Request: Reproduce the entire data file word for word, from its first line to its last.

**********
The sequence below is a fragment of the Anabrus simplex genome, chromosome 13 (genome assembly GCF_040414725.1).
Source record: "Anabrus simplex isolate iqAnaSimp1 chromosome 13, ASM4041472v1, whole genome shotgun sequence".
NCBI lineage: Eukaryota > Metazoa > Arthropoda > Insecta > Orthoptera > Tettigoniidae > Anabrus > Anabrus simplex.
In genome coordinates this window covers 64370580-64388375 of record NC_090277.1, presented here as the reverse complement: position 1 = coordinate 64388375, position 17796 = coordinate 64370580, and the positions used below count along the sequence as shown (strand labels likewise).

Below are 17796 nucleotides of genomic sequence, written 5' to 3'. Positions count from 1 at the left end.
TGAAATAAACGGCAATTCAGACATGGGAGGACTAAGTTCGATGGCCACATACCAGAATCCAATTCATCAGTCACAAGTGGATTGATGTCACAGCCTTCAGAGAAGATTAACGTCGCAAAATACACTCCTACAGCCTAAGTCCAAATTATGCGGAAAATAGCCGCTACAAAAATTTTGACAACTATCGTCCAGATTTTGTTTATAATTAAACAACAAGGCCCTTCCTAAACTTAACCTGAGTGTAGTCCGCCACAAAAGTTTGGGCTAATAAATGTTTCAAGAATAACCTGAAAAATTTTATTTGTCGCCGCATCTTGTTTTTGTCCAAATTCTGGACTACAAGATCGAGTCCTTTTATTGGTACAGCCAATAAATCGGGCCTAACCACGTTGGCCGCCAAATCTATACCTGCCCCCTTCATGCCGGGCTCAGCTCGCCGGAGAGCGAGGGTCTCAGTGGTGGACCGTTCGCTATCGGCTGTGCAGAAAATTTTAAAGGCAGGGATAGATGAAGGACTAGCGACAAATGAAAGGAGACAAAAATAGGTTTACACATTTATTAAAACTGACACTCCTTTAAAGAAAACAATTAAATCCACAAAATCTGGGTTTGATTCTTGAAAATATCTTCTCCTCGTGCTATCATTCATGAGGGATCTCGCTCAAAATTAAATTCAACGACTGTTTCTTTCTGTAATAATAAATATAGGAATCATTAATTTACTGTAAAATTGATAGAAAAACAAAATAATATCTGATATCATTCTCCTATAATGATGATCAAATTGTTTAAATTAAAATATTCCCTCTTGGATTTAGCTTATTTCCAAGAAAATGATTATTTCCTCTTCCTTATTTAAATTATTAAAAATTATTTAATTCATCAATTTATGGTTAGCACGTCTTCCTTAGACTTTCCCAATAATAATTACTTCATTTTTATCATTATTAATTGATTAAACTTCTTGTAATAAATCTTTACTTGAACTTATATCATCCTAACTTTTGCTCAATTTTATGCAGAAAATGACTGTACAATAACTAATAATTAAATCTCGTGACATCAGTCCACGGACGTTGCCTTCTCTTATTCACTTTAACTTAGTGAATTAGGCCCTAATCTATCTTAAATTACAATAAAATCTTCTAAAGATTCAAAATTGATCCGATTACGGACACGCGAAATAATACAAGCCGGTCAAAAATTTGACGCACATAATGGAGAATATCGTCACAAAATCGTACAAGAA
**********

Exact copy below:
The sequence below is a fragment of the Anabrus simplex genome, chromosome 13 (genome assembly GCF_040414725.1).
Source record: "Anabrus simplex isolate iqAnaSimp1 chromosome 13, ASM4041472v1, whole genome shotgun sequence".
NCBI lineage: Eukaryota > Metazoa > Arthropoda > Insecta > Orthoptera > Tettigoniidae > Anabrus > Anabrus simplex.
In genome coordinates this window covers 64370580-64388375 of record NC_090277.1, presented here as the reverse complement: position 1 = coordinate 64388375, position 17796 = coordinate 64370580, and the positions used below count along the sequence as shown (strand labels likewise).

Below are 17796 nucleotides of genomic sequence, written 5' to 3'. Positions count from 1 at the left end.
TGAAATAAACGGCAATTCAGACATGGGAGGACTAAGTTCGATGGCCACATACCAGAATCCAATTCATCAGTCACAAGTGGATTGATGTCACAGCCTTCAGAGAAGATTAACGTCGCAAAATACACTCCTACAGCCTAAGTCCAAATTATGCGGAAAATAGCCGCTACAAAAATTTTGACAACTATCGTCCAGATTTTGTTTATAATTAAACAACAAGGCCCTTCCTAAACTTAACCTGAGTGTAGTCCGCCACAAAAGTTTGGGCTAATAAATGTTTCAAGAATAACCTGAAAAATTTTATTTGTCGCCGCATCTTGTTTTTGTCCAAATTCTGGACTACAAGATCGAGTCCTTTTATTGGTACAGCCAATAAATCGGGCCTAACCACGTTGGCCGCCAAATCTATACCTGCCCCCTTCATGCCGGGCTCAGCTCGCCGGAGAGCGAGGGTCTCAGTGGTGGACCGTTCGCTATCGGCTGTGCAGAAAATTTTAAAGGCAGGGATAGATGAAGGACTAGCGACAAATGAAAGGAGACAAAAATAGGTTTACACATTTATTAAAACTGACACTCCTTTAAAGAAAACAATTAAATCCACAAAATCTGGGTTTGATTCTTGAAAATATCTTCTCCTCGTGCTATCATTCATGAGGGATCTCGCTCAAAATTAAATTCAACGACTGTTTCTTTCTGTAATAATAAATATAGGAATCATTAATTTACTGTAAAATTGATAGAAAAACAAAATAATATCTGATATCATTCTCCTATAATGATGATCAAATTGTTTAAATTAAAATATTCCCTCTTGGATTTAGCTTATTTCCAAGAAAATGATTATTTCCTCTTCCTTATTTAAATTATTAAAAATTATTTAATTCATCAATTTATGGTTAGCACGTCTTCCTTAGACTTTCCCAATAATAATTACTTCATTTTTATCATTATTAATTGATTAAACTTCTTGTAATAAATCTTTACTTGAACTTATATCATCCTAACTTTTGCTCAATTTTATGCAGAAAATGACTGTACAATAACTAATAATTAAATCTCGTGACATCAGTCCACGGACGTTGCCTTCTCTTATTCACTTTAACTTAGTGAATTAGGCCCTAATCTATCTTAAATTACAATAAAATCTTCTAAAGATTCAAAATTGATCCGATTACGGACACGCGAAATAATACAAGCCGGTCAAAAATTTGACGCACATAATGGAGAATATCGTCACAAAATCGTACAAGAA